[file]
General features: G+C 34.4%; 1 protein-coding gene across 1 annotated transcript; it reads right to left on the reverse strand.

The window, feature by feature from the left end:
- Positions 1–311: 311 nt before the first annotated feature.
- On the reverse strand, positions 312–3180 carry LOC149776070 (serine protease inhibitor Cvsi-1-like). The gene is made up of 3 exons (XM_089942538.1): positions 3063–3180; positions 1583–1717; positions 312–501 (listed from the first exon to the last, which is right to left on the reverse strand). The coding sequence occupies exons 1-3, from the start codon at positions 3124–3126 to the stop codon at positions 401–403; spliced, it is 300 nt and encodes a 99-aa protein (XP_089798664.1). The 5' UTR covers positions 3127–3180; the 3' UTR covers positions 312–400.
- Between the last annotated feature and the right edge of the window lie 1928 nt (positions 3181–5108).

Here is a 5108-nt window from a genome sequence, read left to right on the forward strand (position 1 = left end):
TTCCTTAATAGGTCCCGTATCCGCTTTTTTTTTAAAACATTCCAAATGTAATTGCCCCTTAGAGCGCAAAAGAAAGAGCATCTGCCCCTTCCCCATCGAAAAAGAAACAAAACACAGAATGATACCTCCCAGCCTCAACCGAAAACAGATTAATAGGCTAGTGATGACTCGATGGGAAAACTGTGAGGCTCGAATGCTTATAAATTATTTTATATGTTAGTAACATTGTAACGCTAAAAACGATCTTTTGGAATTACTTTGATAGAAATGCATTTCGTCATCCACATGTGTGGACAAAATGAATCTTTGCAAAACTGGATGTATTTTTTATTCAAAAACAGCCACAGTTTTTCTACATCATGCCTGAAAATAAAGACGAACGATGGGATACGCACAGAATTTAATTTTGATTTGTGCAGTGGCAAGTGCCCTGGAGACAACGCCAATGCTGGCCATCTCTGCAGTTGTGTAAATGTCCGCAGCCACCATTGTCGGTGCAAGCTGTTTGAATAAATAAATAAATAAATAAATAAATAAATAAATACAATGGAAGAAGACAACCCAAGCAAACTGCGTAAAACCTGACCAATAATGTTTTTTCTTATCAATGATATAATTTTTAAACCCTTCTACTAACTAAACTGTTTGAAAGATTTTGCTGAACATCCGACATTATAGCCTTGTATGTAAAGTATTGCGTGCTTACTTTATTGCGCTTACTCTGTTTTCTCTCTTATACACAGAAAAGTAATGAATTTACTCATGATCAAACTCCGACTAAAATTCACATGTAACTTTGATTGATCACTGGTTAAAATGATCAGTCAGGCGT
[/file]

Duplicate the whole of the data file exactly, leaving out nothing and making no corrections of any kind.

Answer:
General features: G+C 34.4%; 1 protein-coding gene across 1 annotated transcript; it reads right to left on the reverse strand.

The window, feature by feature from the left end:
- Positions 1–311: 311 nt before the first annotated feature.
- On the reverse strand, positions 312–3180 carry LOC149776070 (serine protease inhibitor Cvsi-1-like). The gene is made up of 3 exons (XM_089942538.1): positions 3063–3180; positions 1583–1717; positions 312–501 (listed from the first exon to the last, which is right to left on the reverse strand). The coding sequence occupies exons 1-3, from the start codon at positions 3124–3126 to the stop codon at positions 401–403; spliced, it is 300 nt and encodes a 99-aa protein (XP_089798664.1). The 5' UTR covers positions 3127–3180; the 3' UTR covers positions 312–400.
- Between the last annotated feature and the right edge of the window lie 1928 nt (positions 3181–5108).

Here is a 5108-nt window from a genome sequence, read left to right on the forward strand (position 1 = left end):
TTCCTTAATAGGTCCCGTATCCGCTTTTTTTTTAAAACATTCCAAATGTAATTGCCCCTTAGAGCGCAAAAGAAAGAGCATCTGCCCCTTCCCCATCGAAAAAGAAACAAAACACAGAATGATACCTCCCAGCCTCAACCGAAAACAGATTAATAGGCTAGTGATGACTCGATGGGAAAACTGTGAGGCTCGAATGCTTATAAATTATTTTATATGTTAGTAACATTGTAACGCTAAAAACGATCTTTTGGAATTACTTTGATAGAAATGCATTTCGTCATCCACATGTGTGGACAAAATGAATCTTTGCAAAACTGGATGTATTTTTTATTCAAAAACAGCCACAGTTTTTCTACATCATGCCTGAAAATAAAGACGAACGATGGGATACGCACAGAATTTAATTTTGATTTGTGCAGTGGCAAGTGCCCTGGAGACAACGCCAATGCTGGCCATCTCTGCAGTTGTGTAAATGTCCGCAGCCACCATTGTCGGTGCAAGCTGTTTGAATAAATAAATAAATAAATAAATAAATAAATAAATACAATGGAAGAAGACAACCCAAGCAAACTGCGTAAAACCTGACCAATAATGTTTTTTCTTATCAATGATATAATTTTTAAACCCTTCTACTAACTAAACTGTTTGAAAGATTTTGCTGAACATCCGACATTATAGCCTTGTATGTAAAGTATTGCGTGCTTACTTTATTGCGCTTACTCTGTTTTCTCTCTTATACACAGAAAAGTAATGAATTTACTCATGATCAAACTCCGACTAAAATTCACATGTAACTTTGATTGATCACTGGTTAAAATGATCAGTCAGGCGT